The Cost of Being Right No Matter What

Sunflower -- with text

Written by Terri Crosby for In Care of Relationships

There is no faster learning curve than being in a partnership.  Being in a relationship (of any kind) is a sunflower-shining-brilliant sort of way to learn everything you ever wanted to learn about getting along with others — and about yourself.

And here’s the thing.  In every earthly endeavor, we’ve got the power and energy of the sun right behind us, even when it’s cloudy.  We’ve got the brilliance of the whole world, of those who came before us, of those who are here now, of those standing right in front of us, lighting our way.  Assistance and bright ideas are everywhere.

And here’s another thing.  Nothing will darken a relationship faster than blocking who we really are, or the light (assistance) that’s available.  There is nothing more expensive in a relationship than using energy in a way that works against us.

And we can work against ourselves.  I’ve done it myself, and I’ve seen others do it — plenty!

We work against ourselves and our brilliance by placing responsibility for the workability of a relationship outside ourselves.


  • I’m right you’re wrong, and wrong is not OK.  So you should change.  If you’d change, things would improve.
  • You must change in order for me to be happy.  If you were different, I’d be in a better mood.
  • You cause my misery.  The proof?  When I’m around you, I am miserable.  Around you, I have trouble being the person I would like to be.  So fix yourself, and then I can feel better.
  • You cause me to be upset.  Therefore, you (obviously) need to change what you do, or say, or how you are.  And then I can be who I really am.  Go ahead, I’m waiting…
  • I am afraid of you.  It’s your fault.
  • You think I am “the problem?!?”   Well, I think you’re the problem for calling me the problem.  So there.  How-do-ya-like-them-apples?
  • I know better than you what’s good for you, what works for you, or what you should do to make you/us better.  Let’s do everything my way, and then we’ll get along.  See how easy that would be?


Well, folks.  Here’s the good news and the good news.  You’re the CEO of your relationship.

So you’re the CEO, and you’re saying you can’t save the company because you’re not an inspiring leader and the other people won’t cooperate?  Other people don’t understand you?  The other people are the problem, not you?  Even though you’re in charge?

How lame is that?  It doesn’t work in business, and guess what?  It doesn’t work at home, either.

There is no easier way to keep a relationship at an unhappy standstill than by declaring ourselves powerless  to create change and evolution.   We do this by handing the the keys to our personal kingdom/queendom to someone else.  We give away our power and then blame others for bad results.  We play small.

Want to do something else instead?

TAKE THE WHEELButterfly on orange flower

How do you remember where you hid the keys to your personal power?  How do you reclaim your ability to influence an outcome or create a positive result?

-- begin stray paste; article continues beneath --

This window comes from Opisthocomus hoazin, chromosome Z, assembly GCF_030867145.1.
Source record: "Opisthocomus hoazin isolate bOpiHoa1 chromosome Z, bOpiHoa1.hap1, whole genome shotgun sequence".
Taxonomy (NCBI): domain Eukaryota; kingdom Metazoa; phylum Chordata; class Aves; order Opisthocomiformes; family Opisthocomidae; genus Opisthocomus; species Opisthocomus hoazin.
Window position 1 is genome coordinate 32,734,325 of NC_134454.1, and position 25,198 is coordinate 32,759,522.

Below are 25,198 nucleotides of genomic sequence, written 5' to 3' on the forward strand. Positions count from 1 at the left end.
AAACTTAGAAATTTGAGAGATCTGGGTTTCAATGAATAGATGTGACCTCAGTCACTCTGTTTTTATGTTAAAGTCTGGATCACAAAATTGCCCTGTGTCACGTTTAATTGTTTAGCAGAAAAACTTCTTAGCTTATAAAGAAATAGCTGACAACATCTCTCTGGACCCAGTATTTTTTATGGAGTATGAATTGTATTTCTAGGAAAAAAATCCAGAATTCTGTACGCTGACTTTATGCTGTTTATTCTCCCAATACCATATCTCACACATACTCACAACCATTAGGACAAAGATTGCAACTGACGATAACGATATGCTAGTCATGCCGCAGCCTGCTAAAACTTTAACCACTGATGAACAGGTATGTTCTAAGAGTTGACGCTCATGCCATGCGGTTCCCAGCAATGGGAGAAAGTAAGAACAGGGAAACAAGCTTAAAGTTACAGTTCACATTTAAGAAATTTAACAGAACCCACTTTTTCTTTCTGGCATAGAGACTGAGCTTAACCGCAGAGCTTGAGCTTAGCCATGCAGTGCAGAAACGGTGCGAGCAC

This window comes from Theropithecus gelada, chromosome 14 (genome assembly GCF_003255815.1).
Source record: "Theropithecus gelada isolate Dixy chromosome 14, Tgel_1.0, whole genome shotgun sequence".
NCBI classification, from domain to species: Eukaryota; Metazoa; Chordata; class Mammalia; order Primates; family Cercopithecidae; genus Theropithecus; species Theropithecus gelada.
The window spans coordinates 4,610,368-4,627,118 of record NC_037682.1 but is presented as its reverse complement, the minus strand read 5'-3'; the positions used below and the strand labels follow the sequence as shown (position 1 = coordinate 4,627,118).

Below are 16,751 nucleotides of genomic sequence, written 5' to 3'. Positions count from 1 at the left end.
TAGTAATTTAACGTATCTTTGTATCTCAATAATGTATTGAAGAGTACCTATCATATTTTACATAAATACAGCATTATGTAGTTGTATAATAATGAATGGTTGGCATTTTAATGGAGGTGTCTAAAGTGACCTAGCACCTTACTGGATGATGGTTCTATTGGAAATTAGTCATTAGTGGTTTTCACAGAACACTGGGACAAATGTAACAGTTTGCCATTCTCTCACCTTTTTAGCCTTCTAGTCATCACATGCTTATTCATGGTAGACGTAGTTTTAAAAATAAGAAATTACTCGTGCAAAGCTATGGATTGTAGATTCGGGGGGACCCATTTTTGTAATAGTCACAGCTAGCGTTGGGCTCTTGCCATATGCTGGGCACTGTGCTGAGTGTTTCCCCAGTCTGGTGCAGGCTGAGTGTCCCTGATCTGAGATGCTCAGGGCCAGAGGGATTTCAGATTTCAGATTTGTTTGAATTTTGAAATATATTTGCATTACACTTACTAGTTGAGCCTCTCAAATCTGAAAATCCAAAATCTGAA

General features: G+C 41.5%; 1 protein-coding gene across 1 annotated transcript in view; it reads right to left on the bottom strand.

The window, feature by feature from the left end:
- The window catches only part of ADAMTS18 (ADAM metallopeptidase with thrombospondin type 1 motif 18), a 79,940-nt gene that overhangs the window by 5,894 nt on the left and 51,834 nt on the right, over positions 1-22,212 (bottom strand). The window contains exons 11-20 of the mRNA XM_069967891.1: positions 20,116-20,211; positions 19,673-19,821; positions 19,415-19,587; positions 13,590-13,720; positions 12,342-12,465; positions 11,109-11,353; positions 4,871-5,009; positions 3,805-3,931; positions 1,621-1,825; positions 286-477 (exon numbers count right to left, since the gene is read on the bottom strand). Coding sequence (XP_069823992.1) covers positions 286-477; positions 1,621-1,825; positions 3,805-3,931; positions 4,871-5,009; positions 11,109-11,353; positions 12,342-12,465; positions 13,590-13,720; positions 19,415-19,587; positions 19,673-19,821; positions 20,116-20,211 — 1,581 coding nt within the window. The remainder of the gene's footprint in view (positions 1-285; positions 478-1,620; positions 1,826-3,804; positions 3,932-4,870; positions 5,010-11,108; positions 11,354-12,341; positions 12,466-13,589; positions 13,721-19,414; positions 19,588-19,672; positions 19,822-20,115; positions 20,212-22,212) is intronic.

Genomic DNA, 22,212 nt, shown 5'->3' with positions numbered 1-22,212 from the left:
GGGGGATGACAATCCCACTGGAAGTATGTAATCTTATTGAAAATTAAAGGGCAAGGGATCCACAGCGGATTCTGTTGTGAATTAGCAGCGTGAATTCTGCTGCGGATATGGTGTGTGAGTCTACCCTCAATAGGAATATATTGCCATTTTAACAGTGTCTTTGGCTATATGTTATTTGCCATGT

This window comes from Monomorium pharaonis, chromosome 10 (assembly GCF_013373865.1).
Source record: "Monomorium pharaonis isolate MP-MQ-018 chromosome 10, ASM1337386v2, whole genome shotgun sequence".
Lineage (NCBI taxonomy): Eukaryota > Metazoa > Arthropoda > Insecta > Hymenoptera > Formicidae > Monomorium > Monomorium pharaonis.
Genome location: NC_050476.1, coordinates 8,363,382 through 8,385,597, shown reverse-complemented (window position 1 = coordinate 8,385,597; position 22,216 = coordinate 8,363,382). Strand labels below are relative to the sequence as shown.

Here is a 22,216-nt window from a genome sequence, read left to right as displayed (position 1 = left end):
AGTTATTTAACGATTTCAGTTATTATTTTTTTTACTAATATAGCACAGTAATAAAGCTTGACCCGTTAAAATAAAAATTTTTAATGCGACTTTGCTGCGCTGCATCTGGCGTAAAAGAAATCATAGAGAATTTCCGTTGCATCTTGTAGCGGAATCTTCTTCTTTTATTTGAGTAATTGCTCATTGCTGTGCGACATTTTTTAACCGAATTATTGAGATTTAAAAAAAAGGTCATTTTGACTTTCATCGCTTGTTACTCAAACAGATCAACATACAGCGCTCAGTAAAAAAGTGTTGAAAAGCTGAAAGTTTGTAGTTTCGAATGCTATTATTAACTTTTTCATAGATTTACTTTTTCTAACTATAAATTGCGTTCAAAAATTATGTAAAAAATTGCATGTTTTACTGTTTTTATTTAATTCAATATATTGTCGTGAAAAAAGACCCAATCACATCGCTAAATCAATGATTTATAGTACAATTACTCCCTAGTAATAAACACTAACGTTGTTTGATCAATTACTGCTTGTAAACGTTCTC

• Notice when you think the other person should change.  Just notice it.  You don’t have to fix it right away.  Just say, “Oh, I see that I think s/he should change.”  At the beginning, leave it at that.
  • Next, notice when you’re resisting your partner.  Feel it in your body.  You’re the one paying for that resistance in the form of your personal well-being and your health.  For your sake, consider letting go in that moment.  If you let go, your cells will be more able to absorb nutrients, your mental outlook could improve, your heart could beat more easily.  Just  let go and listen.  Let go and consider what’s being said as if you’ve never met that person.  Let go and ask a question instead of defending yourself.  Just give it a whirl.  Do less, say less.  Listen more.
  • Notice when you’ve laid down the reins of your relationship, meaning “I think I’ve got no control here.”  If you picked up the reins again, what would that possibly look like, sound like, feel like, be like?
  • Notice when you feel icky.  Or up tight. Or “off.”  Or angry or frustrated.  What’s going on?  Where did your ability to make a difference go?  Is it floating down the river without you?  What would it take to catch up to it?  It’s probably simpler than you think.

I’ll talk soon about more tips for improving your relationship.  This is a big subject, and sometimes, a little dab’ll do ya.

Every positive change begins with awareness.


new shoots 2About Terri Crosby — I live in the Blue Ridge Mountains with Eric, my partner of 14 years, two cats and a dog, and as many flowers and vegetables as I can plant.

I’m in favor of wandering time in the morning, listening to the birds calling to each other in the woods all around me.

Making fresh food is one of life’s big yummy pleasures, along with singing – especially creating heavenly, improvisational, prayerful, meditational sound.

It is my experience that children are born to teach (remind) parents, not the other way around.   I’ve learned more from my daughter than from all other humans combined.

I believe that poet Mary Oliver writes the best bedtime stories available on Earth.

For more information about In Care of Relationships, click here.

blame, In Care of Relationships, pointing the finger, relationship, relationships, Terri Crosby

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